Blog / InspirationTuesday, June 9, 2020
Historically, the term dunning had a very different context to which it would be in a SaaS context today.
The historical use of dunning relates most typically to the collection of debts. If a company used intimidation tactics or harassment to collect payments, for example, they were said to be dunning.
The term itself comes from the phrase Delinquent User Notification.
Dunning could and still can take many forms. It might be a reminder that payment is overdue, or it could be something more severe like a final or instant demand for payment.
Today, dunning still exists. If we ever miss a payment on our credit card or smartphone bill we might even be subject to dunning at various levels as individuals.
However, what we want to focus on is its relevance to you in your SaaS business. How can you use different dunning techniques as a customer service tool that will also protect and help you to grow your revenue?
As a SaaS business, you need a dunning process. If you're in any subscription business, you need a dunning process.
The standard definition of dunning is still, according to the Oxford Dictionary,
“(to) make persistent demands on (someone), especially for the payment of a debt.”
However, in your SaaS business, it’s going to much more nuance than that.
Let's say you have 500 subscribers to your SaaS platform. These have all signed up to recurring billing, and you take a payment from these subscribers each month.
A study conducted back in 2016 highlighted that as many as 9% of all recurring payments would fail.
9% of 500 equals 45 payments a month that will fail. Customers' credit cards will expire. Some customers might have lost theirs and cancelled it. There'll be network issues, cards declined, and a myriad of other potential problems.
Most of the time, customers don't even notice the problem; and this is where dunning will be useful to your business. If your subscription management platform has this feature, you can alert customers on-time and ensure they experience no service interruptions. An efficient dunning process is also a fantastic opportunity to enhance the trust customers have in you.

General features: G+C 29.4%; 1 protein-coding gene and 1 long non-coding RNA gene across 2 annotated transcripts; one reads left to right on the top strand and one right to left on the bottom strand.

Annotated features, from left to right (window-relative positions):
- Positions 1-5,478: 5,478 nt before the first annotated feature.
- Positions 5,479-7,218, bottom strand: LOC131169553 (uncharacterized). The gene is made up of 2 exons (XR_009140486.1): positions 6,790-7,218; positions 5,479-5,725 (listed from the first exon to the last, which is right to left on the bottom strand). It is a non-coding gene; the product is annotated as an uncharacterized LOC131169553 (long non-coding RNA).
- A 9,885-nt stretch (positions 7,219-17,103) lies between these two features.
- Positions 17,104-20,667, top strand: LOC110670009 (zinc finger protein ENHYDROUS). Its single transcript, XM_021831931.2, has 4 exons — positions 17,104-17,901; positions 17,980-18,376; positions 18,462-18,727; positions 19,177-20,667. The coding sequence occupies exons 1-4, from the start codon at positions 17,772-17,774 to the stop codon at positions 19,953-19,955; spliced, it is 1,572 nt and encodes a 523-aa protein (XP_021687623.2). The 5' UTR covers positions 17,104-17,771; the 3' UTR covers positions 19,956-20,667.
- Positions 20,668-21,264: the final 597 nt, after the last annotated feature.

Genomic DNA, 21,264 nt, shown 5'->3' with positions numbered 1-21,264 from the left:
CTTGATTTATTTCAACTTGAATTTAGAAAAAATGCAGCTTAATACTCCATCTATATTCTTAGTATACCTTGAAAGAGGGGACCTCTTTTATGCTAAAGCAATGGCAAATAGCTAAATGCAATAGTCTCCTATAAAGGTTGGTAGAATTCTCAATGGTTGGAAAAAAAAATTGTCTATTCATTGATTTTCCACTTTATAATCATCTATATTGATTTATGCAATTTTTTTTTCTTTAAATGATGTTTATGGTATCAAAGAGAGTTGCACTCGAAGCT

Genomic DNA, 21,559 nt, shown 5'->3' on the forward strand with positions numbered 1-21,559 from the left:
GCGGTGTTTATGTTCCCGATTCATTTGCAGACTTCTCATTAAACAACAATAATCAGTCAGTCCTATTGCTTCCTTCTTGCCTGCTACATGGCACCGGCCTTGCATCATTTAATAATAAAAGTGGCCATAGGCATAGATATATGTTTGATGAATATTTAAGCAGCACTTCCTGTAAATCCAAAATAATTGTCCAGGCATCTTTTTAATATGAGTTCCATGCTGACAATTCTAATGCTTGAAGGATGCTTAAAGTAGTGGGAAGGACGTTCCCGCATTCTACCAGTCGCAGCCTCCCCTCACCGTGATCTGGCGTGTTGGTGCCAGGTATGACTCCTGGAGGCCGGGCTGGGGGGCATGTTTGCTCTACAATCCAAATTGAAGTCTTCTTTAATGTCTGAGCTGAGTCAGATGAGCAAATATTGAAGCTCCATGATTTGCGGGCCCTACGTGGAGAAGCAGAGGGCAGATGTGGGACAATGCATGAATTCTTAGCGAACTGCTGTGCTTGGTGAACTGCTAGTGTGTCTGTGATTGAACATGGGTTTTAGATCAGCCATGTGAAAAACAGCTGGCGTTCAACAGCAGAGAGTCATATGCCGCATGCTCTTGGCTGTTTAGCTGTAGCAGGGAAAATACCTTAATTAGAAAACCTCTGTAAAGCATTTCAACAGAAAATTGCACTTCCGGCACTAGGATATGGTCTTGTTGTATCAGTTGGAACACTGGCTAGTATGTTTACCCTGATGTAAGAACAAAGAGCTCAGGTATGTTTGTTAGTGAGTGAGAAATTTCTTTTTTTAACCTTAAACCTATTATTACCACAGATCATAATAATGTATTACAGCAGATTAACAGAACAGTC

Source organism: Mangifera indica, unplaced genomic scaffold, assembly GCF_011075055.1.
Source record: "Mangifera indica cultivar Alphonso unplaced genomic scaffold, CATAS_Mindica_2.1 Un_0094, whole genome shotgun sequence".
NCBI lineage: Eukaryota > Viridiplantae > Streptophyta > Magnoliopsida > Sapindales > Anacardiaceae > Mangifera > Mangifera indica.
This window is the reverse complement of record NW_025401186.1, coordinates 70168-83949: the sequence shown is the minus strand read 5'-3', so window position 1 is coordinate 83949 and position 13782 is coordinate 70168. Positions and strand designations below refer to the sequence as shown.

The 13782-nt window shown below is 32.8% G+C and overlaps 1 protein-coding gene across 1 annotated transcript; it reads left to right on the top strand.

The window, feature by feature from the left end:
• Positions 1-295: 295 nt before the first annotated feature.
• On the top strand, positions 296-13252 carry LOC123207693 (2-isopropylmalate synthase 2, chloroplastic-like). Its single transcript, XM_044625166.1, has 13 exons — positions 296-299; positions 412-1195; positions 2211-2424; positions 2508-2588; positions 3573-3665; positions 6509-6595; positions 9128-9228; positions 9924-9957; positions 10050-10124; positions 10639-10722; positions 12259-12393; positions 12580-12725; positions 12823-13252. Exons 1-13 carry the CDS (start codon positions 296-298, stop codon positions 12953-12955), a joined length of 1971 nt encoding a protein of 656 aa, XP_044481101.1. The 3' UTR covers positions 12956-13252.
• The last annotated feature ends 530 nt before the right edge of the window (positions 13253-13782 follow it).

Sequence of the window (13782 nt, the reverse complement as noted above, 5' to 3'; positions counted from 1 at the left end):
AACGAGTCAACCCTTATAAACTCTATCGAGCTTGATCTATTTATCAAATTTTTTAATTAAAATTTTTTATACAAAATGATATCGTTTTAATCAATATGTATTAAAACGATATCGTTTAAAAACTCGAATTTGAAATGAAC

The beautiful thing about having dunning management in your subscription management platform is that you can automate the entire process.
What can dunning management do for you?
Notifications should be the first port of call in your dunning strategy.
Don't cancel your customers' subscription the moment their transaction fails, and you do not receive a payment. Instead, let them know there's been a problem, explain that you'll maintain access to their account for a specified period and that you'll try to retake payment shortly.
Ensure you give your customers enough time to update their details or take the necessary action.
You've given your customers a period of grace, so you need the system to try and take payment after this time.
The number of times you try to take payment is up to you. However, beware that your subscription management platform might limit this or work to timelines.
So long as you have told customers at what point you will cancel their services, you have done as much as you can.
A great dunning management platform will be able to show you a summary of failed payments. Also, you should be able to see data around how many of your customers updated their payment details, and how many you lost.
Knowing this will enable you to plan out your communications to customers.
When you take payment details, you will have the customer's card expiry date. You can feed this into your customer relationship management (CRM) system to provide reminders to customers in advance of their card expiring.
Over time, you can also change up your reminder emails. If you have enough subscribers and many failed payments per month, you could even A/B test reminder emails to see which ones inspire action.
One way to reduce instances of payment failure is to get permission from your customers to get updated details from credit card providers.
Instead of emailing your customers to remind them to update their details, you would contact the card issuer and get the new card details.
Involuntary churn is when you lose a customer due to payment failure (also often referred to as “technical churn”). The customer didn't want to unsubscribe, but the failed payment led to you canceling their account. You shouldn't take it for granted that customers will come back. They're just as likely to remember that you didn't give them any time to fix the issue and will look for an alternative. Think about your overall churn rate. What percentage of this is involuntary churn? What could you do about it?
If you don’t proactively manage dunning yourself, you’re telling customers that their card is expiring or whatever happened is their problem. By automating the process, you’re maximizing your potential to keep the customer. You are taking ownership while still letting your customers deal with the issue on their terms.
By adopting an effective dunning strategy, you will enhance the security and trustworthiness associated with your brand. You’ll also make transactional interactions with your customer more seamless and improve your retention rate.
Payments are going to fail. It’s a fact.
How you position your business to deal with it, or to reduce the number of occurrences, will help your business grow in the long term.
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